For most babyfaces, there is art in the struggle. Even a promotion like WWE, which has historically centered its product around larger-than-life superhero archetypes, understands this, which is why it has often booked those protagonists against even larger monster heels.
Few understand this the way Eddie Kingston does. As we've discussed before, the Ring of Honor World and NJPW Strong Openweight Champion has cultivated a symbiotic bond with the fans through his selling and psychology. The man knows how to pull you in; following the King's Road tenets, Kingston takes a seemingly insurmountable amount of punishment to make fans think that all is lost before pulling himself from the depths with a feverish comeback.
This has epitomized Kingston's run in the Continental Classic, as he dropped the first two bouts in the tournament before roaring back with three straight wins, including over longtime nemesis Claudio Castagnoli. In a more micro sense, Kingston's match against Bryan Danielson on the Dec. 27 episode of AEW: Dynamite showed us why he has earned this reputation.
Eddie Kingston gets a huge win over Bryan Danielson in the Continental Classic semifinals.
For Kingston, this wasn't just a chance to avenge his Dec. 2 Blue League loss to Danielson. It wasn't just about finally scoring a win over "The American Dragon" after six tries (including one in another tournament match on an October 2021 episode of AEW: Rampage). It was also about silencing the sanctimonious Danielson, who dismissed Kingston as a "bum" after their last match.
However, Kingston wore that insult as a term of endearment, declaring himself the "King of the Bums" and warning Danielson to "not miss again" when he comes at the King (people really like using that line from The Wire). That brief conversation set the stage for another war between these two all-time greats.
Much like their previous meeting, Danielson controlled most of the encounter with his trademark technical prowess and lethal strikes and used the brief moments in between (and during) the beatdown to antagonize his opponent. It's amazing to see someone as affable as Danielson seamlessly transform into such a big jerk, and that switch flip made him an excellent foil for Kingston.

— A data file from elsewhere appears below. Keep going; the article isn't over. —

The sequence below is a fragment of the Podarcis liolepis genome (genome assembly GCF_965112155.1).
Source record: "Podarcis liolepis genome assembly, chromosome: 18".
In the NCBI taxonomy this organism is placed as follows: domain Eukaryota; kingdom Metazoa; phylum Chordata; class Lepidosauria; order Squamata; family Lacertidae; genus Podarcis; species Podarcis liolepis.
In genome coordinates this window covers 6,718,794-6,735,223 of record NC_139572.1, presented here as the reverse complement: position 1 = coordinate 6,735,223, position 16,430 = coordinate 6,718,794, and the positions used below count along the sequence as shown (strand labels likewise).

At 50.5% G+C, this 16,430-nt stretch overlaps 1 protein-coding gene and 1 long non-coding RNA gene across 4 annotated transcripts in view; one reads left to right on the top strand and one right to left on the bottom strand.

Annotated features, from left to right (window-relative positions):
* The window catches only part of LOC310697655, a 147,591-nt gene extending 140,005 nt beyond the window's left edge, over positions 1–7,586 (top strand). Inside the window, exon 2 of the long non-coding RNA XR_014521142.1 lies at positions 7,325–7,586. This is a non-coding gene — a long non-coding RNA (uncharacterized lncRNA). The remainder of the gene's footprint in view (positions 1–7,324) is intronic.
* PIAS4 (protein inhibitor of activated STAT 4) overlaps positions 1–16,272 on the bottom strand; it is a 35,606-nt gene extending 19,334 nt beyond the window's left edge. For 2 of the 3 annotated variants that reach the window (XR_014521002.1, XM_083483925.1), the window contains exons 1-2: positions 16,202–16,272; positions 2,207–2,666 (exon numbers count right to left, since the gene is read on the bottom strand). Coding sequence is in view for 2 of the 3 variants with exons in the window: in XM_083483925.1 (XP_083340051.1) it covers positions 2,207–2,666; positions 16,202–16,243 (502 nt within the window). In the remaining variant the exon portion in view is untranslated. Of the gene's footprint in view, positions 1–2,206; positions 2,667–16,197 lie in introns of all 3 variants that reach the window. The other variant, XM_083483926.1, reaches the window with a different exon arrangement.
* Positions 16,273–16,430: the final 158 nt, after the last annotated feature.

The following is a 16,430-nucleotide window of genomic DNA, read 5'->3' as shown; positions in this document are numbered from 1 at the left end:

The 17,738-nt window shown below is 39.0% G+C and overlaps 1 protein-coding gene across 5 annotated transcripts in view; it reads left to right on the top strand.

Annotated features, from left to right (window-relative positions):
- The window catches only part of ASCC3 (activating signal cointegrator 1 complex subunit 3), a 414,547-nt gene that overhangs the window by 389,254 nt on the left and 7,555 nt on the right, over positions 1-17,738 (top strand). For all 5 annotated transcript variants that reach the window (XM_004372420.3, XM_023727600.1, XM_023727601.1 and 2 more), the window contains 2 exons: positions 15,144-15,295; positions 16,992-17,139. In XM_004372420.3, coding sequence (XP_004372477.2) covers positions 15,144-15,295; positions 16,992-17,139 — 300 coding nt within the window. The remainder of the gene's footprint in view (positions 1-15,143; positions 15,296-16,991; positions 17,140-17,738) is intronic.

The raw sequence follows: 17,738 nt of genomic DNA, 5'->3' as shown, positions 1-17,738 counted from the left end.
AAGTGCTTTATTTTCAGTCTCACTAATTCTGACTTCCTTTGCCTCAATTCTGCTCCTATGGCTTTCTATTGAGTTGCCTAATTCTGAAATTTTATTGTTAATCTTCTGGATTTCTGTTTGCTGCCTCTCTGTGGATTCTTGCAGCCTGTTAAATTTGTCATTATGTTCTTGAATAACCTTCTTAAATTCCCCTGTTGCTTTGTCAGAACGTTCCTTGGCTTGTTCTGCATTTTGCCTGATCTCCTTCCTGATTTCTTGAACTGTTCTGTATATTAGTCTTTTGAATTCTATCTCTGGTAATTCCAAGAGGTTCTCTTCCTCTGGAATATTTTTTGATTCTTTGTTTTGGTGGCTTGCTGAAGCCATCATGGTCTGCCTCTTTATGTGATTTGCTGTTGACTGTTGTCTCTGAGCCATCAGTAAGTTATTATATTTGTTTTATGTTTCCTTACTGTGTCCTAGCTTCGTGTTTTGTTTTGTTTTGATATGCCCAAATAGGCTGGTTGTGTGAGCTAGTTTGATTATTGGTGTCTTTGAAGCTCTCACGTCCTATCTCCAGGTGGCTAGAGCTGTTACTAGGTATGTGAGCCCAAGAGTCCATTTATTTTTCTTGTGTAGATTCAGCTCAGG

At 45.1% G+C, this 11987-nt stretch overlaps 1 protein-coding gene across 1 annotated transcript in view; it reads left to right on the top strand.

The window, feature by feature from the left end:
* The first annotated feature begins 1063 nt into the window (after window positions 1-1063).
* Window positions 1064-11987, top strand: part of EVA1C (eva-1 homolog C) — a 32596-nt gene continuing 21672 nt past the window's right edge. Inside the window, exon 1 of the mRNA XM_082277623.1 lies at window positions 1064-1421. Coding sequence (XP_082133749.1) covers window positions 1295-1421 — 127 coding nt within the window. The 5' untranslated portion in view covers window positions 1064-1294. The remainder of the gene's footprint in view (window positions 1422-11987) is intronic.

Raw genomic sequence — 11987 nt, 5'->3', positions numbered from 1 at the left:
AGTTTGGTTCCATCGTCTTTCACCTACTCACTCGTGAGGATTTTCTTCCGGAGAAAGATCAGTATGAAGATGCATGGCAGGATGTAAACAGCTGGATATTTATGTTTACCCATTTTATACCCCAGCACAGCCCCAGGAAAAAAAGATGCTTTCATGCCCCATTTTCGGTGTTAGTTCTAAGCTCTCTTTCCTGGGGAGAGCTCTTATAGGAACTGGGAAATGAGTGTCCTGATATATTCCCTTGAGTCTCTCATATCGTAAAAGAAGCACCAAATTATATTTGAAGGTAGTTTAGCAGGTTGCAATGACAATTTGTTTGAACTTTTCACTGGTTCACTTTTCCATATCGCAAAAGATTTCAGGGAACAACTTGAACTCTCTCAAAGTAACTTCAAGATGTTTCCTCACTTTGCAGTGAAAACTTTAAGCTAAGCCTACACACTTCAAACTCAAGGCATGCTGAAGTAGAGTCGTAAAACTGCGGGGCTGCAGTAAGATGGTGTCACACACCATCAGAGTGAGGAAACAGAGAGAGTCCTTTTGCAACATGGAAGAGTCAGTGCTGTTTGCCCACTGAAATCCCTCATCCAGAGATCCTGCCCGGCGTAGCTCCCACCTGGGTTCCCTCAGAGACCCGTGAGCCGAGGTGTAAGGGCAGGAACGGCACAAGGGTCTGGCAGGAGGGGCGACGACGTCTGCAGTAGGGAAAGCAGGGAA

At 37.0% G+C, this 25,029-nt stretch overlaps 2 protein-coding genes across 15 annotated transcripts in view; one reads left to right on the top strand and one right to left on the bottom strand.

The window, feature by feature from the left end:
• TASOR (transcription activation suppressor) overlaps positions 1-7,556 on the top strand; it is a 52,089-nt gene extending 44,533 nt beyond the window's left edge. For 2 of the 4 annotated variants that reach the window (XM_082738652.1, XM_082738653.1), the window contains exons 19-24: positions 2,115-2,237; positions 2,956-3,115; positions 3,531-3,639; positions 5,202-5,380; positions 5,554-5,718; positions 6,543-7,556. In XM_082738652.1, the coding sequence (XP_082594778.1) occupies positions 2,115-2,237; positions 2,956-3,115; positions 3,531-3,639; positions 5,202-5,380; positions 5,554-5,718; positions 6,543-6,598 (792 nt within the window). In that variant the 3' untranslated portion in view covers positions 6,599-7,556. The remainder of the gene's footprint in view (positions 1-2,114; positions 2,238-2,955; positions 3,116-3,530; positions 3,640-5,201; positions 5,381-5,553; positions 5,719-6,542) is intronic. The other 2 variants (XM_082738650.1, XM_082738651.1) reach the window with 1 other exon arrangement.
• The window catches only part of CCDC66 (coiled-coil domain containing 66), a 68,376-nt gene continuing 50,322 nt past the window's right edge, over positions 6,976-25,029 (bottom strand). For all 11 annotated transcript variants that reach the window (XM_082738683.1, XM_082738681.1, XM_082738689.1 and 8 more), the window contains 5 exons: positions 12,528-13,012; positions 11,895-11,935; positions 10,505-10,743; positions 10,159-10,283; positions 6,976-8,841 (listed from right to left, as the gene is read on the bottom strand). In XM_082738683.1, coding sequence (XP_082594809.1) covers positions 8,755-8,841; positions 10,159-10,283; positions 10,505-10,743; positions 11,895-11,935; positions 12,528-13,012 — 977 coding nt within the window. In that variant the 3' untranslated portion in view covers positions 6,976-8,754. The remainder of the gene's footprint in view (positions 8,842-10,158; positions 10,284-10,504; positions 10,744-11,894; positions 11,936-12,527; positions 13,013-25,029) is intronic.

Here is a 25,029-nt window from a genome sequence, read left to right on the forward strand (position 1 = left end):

The Orlando audience felt the same way, as they were 100 percent behind Kingston. Eventually, he rewarded that faith with heavy chops and brutal suplexes for Danielson. It reached a point where Danielson's chest resembled raw ground beef more than it did human flesh.
This didn't deter Bryan, and he seemingly had the match won. But as he loaded up to hit the Busaiku Knee, Kingston impeded his progress with a back fist. After two more, Kingston finished him off with a powerbomb and a matchbook cover, winning this brilliant display of professional wrestling.
In the macro, this match (and the Jon Moxley vs. Swerve Strickland vs. Jay White Gold League Final) proved that it doesn't take much to create compelling pro wrestling. Fans don't need convoluted whodunnits or random dorks in devil masks to keep them invested in the product. All promotions need to do is book matches with well-defined stakes and allow the wrestlers to build anticipation for them through their promos.
Take Kingston's arc, for example. This is a man who finally reached the top of the sport he loves more than anything (the sport he says saved his life) and did so against the bane of his existence. Then, as an homage to his idols, puts those titles on the line in a grueling tournament to prove himself. And when that goal seemed out of reach, he rose and took hold of it, and he did the same when it came time to beat a wrestler that, despite the mud-slinging, he aspires to be. It doesn't get more enthralling than that.
Now, Kingston has one more demon to slay at Worlds End, and it's another man that he has never beaten: Jon Moxley. It will likely be another epic struggle; even Mox said that he would not make it easy for Kingston on Dec. 30.
For a babyface like Kingston, he wouldn't have it any other way.